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Delegation Without Guilt

Delegation Without Guilt

Empowering Your Church Team Effectively

Jon Delger

Executive Pastor

Peace Church

Published On:

November 21, 2023

Pastors, church leaders, and church boards know that they can’t do it all, but how do they delegate important work to others without shucking their responsibility?

The primary objection I hear is this - “But that’s my responsibility. I am accountable to God and to other people for what happens. How can I pass it off to someone else?”

Let me quickly make the case for delegation and share some practical steps toward delegating.

The Case for Delegation in Your Church

There is much to be done; you can’t do it all.

What are the live options?

There are three - work more, do less, or delegate.

In a world of overwork, working more is rarely the solution.

Doing less in order to do a few things well should be the solution some of the time. Good leaders say “no” to good opportunities so they can focus on the best ones.

But what about the rest? What about work that must be done but does not belong on your plate?

Work may not belong on your plate for several reasons. Wise leaders are choosy about how they spend all their resources - not only time, but also energy, money, talent, and attention. There is also the question of calling - Is this something I am called to do? Is it something I am called not to do? Is this something someone else has been called and given the resources to do?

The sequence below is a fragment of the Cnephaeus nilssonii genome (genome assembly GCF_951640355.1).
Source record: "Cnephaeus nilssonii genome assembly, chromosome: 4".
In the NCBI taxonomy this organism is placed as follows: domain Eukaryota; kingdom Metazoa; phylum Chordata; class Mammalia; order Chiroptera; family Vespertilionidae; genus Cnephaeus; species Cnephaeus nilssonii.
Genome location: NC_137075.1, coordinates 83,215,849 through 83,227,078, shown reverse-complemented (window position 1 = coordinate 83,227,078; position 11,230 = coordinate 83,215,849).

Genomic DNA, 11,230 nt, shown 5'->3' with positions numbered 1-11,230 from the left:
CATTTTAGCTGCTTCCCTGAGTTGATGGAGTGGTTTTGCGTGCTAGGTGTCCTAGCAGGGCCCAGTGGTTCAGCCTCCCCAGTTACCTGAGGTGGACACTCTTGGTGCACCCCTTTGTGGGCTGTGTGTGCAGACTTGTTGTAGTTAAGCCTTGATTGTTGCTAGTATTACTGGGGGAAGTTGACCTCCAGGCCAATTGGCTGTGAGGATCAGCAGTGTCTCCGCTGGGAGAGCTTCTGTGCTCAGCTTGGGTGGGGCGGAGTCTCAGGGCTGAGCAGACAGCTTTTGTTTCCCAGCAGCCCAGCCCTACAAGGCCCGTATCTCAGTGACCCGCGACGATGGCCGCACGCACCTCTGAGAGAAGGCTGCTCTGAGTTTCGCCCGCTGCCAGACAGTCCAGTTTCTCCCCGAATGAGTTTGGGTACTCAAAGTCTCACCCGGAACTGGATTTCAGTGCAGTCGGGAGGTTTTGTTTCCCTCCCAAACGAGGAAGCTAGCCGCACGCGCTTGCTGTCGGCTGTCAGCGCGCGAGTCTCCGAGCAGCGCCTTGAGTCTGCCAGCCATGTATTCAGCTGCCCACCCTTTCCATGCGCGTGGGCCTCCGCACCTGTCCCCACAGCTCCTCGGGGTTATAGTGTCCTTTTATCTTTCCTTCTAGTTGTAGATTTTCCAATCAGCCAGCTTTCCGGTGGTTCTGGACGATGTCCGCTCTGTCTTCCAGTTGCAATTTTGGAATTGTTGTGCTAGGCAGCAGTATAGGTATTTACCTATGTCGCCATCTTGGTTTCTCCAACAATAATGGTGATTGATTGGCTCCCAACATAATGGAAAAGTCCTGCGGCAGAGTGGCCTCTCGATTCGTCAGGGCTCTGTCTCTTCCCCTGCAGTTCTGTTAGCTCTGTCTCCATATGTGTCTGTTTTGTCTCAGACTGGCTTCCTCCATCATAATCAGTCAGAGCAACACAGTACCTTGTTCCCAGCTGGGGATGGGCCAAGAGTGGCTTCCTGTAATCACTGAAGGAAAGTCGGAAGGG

By the way, we left out a fourth option for handling work that doesn’t belong on your plate - promise to do it, but then never get around to it (or do it poorly) because there wasn’t really room on your plate. Also, not a good option.

Where does that leave us?

What do you do when your church needs hospitality ministry, but leading that ministry does not belong on the plate of your pastor? What do you do when your church needs someone to keep the books and do payroll, but none of your elders are gifted accountants? What do you do when a gentlemen within your church has the resources and calling to lead a ministry to men, but he’s not a pastor or elder?